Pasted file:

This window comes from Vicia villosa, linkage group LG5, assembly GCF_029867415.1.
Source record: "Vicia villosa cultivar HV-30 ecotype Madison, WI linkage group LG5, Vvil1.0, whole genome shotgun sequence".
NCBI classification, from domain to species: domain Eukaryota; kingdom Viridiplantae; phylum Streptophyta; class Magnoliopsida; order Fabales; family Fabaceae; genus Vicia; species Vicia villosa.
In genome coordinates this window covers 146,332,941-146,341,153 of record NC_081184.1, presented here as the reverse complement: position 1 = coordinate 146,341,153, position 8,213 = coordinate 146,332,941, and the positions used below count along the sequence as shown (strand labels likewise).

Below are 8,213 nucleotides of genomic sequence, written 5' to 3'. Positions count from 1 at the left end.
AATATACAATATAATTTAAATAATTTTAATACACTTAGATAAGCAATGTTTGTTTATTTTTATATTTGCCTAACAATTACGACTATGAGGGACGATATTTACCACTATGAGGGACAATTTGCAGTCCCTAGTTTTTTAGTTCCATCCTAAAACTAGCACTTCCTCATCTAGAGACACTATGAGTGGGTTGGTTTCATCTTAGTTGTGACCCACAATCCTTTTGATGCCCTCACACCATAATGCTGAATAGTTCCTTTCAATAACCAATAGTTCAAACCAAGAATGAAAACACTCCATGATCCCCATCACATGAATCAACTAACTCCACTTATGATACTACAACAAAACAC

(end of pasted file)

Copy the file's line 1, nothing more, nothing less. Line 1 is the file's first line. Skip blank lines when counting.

This window comes from Vicia villosa, linkage group LG5, assembly GCF_029867415.1.